Monday, August 12, 2013

The largest collection of Buddhist relics in US

A Maha Stupa housing ancient relics, Ruwanwelimahaseya, Sri Lanka (wiki commons)
The Buddha's tooth and a collection of 10,000 sacred relics (the remnants of the cremation of enlightened individuals) will be shown on August 18, 2013 from 9:30 am-12:00 pm and 1:00-4:00 pm in Rosemead, California (San Gabriel Valley).
Lu Mountain Temple, a "monument to Mahayana Buddhism," in suburban Los Angeles, east of downtown, is putting these precious artifacts on display for the benefit of all. The showing is FREE, and vegetarian food will be available.
BUT JUST WHAT IS A "RELIC"? When the bodies of enlightened sages are cremated, various [anomalies] are found in their ashes. These items, known as relics (Sanskrit, shariras), are small crystals of different colors and textures.
These gem-like substances arise in response to the purity of the sages’ lives (purifying concentration-and-insight) and their monastic lifestyles. They are thought to form out of crystallized bone and other parts of the body.
Buddhist relics date back to the time of the historical Shakyamuni Buddha, the "Sage of the Shakya Clan," who made known the path to enlightenment and thereby freedom from all suffering.

Bodhi lights (Dylan Daniels/
According to Buddhist discourses, or sutras, thousands and thousands of relics remained after the Buddha was cremated, which was over 2,600 years ago. At that time, the Buddha’s relics were divided into eight parts and distributed among some rulers in India and his family of origin outside of India, in the northwest.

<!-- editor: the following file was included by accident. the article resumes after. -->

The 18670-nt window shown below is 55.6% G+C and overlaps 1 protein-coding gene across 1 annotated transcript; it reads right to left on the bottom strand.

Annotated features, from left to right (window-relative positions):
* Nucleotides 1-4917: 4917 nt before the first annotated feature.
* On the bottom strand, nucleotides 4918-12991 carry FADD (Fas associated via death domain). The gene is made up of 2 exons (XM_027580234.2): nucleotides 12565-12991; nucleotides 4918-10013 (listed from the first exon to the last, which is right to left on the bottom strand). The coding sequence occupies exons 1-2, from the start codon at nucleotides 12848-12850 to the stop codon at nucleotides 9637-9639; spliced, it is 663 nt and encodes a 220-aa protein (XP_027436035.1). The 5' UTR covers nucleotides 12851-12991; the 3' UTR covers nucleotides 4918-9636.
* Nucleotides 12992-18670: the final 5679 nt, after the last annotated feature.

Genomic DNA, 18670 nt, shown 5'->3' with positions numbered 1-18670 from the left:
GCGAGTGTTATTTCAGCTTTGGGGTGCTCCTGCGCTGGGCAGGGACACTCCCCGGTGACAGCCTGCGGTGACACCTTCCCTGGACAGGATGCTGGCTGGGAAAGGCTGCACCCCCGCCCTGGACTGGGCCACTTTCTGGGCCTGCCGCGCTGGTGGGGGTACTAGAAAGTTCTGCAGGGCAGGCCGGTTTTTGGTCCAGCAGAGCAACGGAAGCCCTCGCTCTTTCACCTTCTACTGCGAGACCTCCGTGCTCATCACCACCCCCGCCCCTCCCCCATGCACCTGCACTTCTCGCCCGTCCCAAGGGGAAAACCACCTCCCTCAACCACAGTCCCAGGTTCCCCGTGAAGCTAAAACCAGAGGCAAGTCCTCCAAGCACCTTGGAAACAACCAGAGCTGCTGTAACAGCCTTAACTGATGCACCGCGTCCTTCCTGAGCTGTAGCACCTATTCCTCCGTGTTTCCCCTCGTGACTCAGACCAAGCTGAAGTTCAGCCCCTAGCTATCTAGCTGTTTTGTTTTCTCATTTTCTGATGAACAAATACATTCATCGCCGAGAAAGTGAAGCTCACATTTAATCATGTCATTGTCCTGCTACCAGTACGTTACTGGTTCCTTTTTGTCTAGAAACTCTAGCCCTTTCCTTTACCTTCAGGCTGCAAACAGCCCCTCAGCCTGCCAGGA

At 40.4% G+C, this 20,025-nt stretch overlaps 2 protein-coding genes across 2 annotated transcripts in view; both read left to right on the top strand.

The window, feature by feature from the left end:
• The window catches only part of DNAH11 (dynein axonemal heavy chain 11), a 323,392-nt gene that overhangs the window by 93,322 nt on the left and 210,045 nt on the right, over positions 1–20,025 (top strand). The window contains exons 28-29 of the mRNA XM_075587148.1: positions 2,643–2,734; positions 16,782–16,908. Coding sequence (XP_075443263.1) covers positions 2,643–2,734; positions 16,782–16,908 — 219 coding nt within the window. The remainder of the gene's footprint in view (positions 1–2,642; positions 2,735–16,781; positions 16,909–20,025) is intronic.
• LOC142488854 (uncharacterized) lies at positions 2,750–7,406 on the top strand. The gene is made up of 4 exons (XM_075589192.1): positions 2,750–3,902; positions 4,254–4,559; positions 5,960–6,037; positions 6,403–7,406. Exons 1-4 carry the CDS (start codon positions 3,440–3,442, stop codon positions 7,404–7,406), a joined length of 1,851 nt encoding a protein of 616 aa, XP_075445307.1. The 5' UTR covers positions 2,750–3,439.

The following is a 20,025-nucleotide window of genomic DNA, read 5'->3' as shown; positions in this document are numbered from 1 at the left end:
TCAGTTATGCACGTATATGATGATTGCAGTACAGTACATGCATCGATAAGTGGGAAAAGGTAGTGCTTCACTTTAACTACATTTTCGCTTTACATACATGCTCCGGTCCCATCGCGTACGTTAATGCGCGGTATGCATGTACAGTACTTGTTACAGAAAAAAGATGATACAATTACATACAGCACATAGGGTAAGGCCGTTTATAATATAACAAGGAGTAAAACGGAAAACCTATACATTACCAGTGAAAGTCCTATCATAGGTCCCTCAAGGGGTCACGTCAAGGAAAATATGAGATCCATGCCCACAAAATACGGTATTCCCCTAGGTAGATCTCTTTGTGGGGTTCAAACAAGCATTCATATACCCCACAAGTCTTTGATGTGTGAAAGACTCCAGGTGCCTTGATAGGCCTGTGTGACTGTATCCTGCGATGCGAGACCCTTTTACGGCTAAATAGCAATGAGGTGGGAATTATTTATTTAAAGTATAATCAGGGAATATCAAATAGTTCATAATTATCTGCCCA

A few hundred years later, in the 3rd century B.C.E., Emperor Ashoka collected the majority of the Buddha’s relics and distributed them throughout his empire, enshrining them in great buria-mounds or maha stupas primarily located in South and Central Asia. (At least one set ended up in a lower extraterrestrial world).
Relics encased in ornate crystal containers
Since then the Buddha’s relics, as well as those of his primary disciples, have spread all across Asia, where they have been protected and venerated in temples, pagodas, and monastic complexes for centuries. (Modern sages also contribute relics after their cremations).

In recent years, Buddhist relics have become a topic of fascination in the United States, as they are exhibited throughout the country by groups such as the Tibetan "Maitreya Heart Shrine Relic Tour," which is using the proceeds generated by the tour to build a massive Future-Buddha statue, to be the largest in the world, at the presumed site of the great passing away of the historical Buddha. More

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